The Exeter Bulletin — Fall 2012
Harkness Tables Move to Public Schools
A Harkness table is moved from Phillips Hall to a classroom in Raymond, NH.
Seventh-grade teacher Rebecca Sharrow got a surprise addition to her classroom in July, one that she says fulfills the dream she's had since becoming a teacher of having a table. Sharrow works at the Iber Holmes Gove Middle School (IHGMS), in Raymond, NH, and her classroom received one of two Harkness tables from Phillips Hall.
As preparations began for interior renovations to Phillips Hall last spring, Principal Tom Hassan considered Exeter's three-year partnership with IHGMS and Raymond High School (RHS) through its Harkness teacher-training workshops and outreach summer school program for students. With the furniture headed for storage, Hassan contacted Director of Summer School Ethan Shapiro and Raymond School District Superintendent of Schools Dr. Jean R. Richards to ask whether the schools were interested in the tables. Dr. Richards was elated; so too was Sharrow when she learned she would be one of the recipients.
Sharrow participated in her first Harkness training in 2010, attending meetings with Exeter instructors and observing Summer School classes on campus and during student enrichment programs at IHGMS. She says the traditional arrangement of students sitting in rows does not work well for language arts learning. She believes students should be comfortable. "Students should not look at each other's backs but should work at a table where they can see and hear each other and have room to write," she says.
Using Harkness methods for literature study and discussion, Sharrow's students read at least two novels and tackle a unit on short stories. During discussions, students are assigned roles such as topic and discussion "police," and everyone has an equal opportunity to speak. "[This] concept is great for creating students who take charge and are responsible for their own learning," she says. "I think the [Harkness] style is transferrable to a public school setting with some tweaking."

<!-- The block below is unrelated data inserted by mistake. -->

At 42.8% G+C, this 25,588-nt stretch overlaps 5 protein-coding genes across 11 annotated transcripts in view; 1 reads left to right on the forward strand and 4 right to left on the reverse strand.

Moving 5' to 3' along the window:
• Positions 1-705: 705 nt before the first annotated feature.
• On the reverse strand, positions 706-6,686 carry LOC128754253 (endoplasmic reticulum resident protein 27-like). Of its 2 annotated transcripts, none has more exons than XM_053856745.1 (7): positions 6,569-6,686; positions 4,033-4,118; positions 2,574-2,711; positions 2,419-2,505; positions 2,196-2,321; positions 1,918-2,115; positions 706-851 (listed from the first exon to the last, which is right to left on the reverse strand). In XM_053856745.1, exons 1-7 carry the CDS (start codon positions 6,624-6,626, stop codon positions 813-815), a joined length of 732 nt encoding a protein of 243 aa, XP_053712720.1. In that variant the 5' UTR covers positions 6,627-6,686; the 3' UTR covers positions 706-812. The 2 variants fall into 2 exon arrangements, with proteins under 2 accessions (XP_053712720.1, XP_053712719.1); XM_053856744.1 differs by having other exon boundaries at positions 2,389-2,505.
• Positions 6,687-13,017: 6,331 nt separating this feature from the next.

"Working with the PEA teachers...has given me a great model for what Harkness should look like."
One major adjustment is Sharrow's average class size of 20 students—about eight more than at Exeter. Before getting the Harkness table, Sharrow arranged her students' desks in a horseshoe or circle, to encourage better discussions.This year, the Harkness table is used for literature study and discussion. "After discussions, every other seat around the table is vacated and those students then physically transition to another station, the desks, to begin working on their writing assignments," she explains.
Though it's still a work in progress, Sharrow is confident of the outcomes of employing the Harkness table. "Working with the PEA teachers . . . has given me a great model for what Harkness should look like," she says. "I have taken their strategies and tried to mold them to fit a public school setting.While I don't believe I have a perfect situation yet, I do feel that Harkness is creating a positive workshop-type environment that is fostering a classroom of students who enjoy reading.